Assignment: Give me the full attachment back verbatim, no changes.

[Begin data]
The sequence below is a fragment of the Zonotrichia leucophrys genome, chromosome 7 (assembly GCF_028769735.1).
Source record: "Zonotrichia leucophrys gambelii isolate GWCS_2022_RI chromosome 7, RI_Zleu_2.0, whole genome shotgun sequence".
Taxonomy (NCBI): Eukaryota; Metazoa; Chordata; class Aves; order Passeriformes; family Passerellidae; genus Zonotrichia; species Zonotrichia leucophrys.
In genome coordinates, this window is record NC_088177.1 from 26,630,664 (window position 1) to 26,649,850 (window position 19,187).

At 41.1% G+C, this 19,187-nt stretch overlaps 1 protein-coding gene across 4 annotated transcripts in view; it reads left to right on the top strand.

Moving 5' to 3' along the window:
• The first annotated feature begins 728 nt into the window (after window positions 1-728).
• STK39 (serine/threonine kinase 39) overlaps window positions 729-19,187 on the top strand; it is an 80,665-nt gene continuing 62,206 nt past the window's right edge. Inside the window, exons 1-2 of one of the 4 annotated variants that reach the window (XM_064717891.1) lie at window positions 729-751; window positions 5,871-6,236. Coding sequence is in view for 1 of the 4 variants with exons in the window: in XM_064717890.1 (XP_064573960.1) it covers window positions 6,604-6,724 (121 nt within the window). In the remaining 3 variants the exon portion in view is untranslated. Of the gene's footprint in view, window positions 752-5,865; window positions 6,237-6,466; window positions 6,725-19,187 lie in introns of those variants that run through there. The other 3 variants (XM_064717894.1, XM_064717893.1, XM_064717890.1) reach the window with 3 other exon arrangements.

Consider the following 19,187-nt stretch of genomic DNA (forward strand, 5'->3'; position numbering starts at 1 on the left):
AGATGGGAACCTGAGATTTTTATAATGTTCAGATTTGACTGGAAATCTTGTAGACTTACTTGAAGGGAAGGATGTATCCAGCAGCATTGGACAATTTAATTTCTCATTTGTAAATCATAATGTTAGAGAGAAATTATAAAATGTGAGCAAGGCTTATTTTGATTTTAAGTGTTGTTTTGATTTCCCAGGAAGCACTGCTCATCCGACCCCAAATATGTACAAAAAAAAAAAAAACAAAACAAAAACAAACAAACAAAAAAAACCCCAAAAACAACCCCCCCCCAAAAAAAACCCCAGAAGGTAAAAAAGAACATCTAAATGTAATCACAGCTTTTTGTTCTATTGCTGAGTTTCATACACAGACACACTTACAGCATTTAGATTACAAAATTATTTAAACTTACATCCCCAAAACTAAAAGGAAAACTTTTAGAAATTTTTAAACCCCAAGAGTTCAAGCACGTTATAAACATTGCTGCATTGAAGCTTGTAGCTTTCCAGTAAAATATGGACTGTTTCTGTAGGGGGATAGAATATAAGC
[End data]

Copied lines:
The sequence below is a fragment of the Zonotrichia leucophrys genome, chromosome 7 (assembly GCF_028769735.1).
Source record: "Zonotrichia leucophrys gambelii isolate GWCS_2022_RI chromosome 7, RI_Zleu_2.0, whole genome shotgun sequence".
Taxonomy (NCBI): Eukaryota; Metazoa; Chordata; class Aves; order Passeriformes; family Passerellidae; genus Zonotrichia; species Zonotrichia leucophrys.
In genome coordinates, this window is record NC_088177.1 from 26,630,664 (window position 1) to 26,649,850 (window position 19,187).

At 41.1% G+C, this 19,187-nt stretch overlaps 1 protein-coding gene across 4 annotated transcripts in view; it reads left to right on the top strand.

Moving 5' to 3' along the window:
• The first annotated feature begins 728 nt into the window (after window positions 1-728).
• STK39 (serine/threonine kinase 39) overlaps window positions 729-19,187 on the top strand; it is an 80,665-nt gene continuing 62,206 nt past the window's right edge. Inside the window, exons 1-2 of one of the 4 annotated variants that reach the window (XM_064717891.1) lie at window positions 729-751; window positions 5,871-6,236. Coding sequence is in view for 1 of the 4 variants with exons in the window: in XM_064717890.1 (XP_064573960.1) it covers window positions 6,604-6,724 (121 nt within the window). In the remaining 3 variants the exon portion in view is untranslated. Of the gene's footprint in view, window positions 752-5,865; window positions 6,237-6,466; window positions 6,725-19,187 lie in introns of those variants that run through there. The other 3 variants (XM_064717894.1, XM_064717893.1, XM_064717890.1) reach the window with 3 other exon arrangements.

Consider the following 19,187-nt stretch of genomic DNA (forward strand, 5'->3'; position numbering starts at 1 on the left):
AGATGGGAACCTGAGATTTTTATAATGTTCAGATTTGACTGGAAATCTTGTAGACTTACTTGAAGGGAAGGATGTATCCAGCAGCATTGGACAATTTAATTTCTCATTTGTAAATCATAATGTTAGAGAGAAATTATAAAATGTGAGCAAGGCTTATTTTGATTTTAAGTGTTGTTTTGATTTCCCAGGAAGCACTGCTCATCCGACCCCAAATATGTACAAAAAAAAAAAAAACAAAACAAAAACAAACAAACAAAAAAAACCCCAAAAACAACCCCCCCCCAAAAAAAACCCCAGAAGGTAAAAAAGAACATCTAAATGTAATCACAGCTTTTTGTTCTATTGCTGAGTTTCATACACAGACACACTTACAGCATTTAGATTACAAAATTATTTAAACTTACATCCCCAAAACTAAAAGGAAAACTTTTAGAAATTTTTAAACCCCAAGAGTTCAAGCACGTTATAAACATTGCTGCATTGAAGCTTGTAGCTTTCCAGTAAAATATGGACTGTTTCTGTAGGGGGATAGAATATAAGC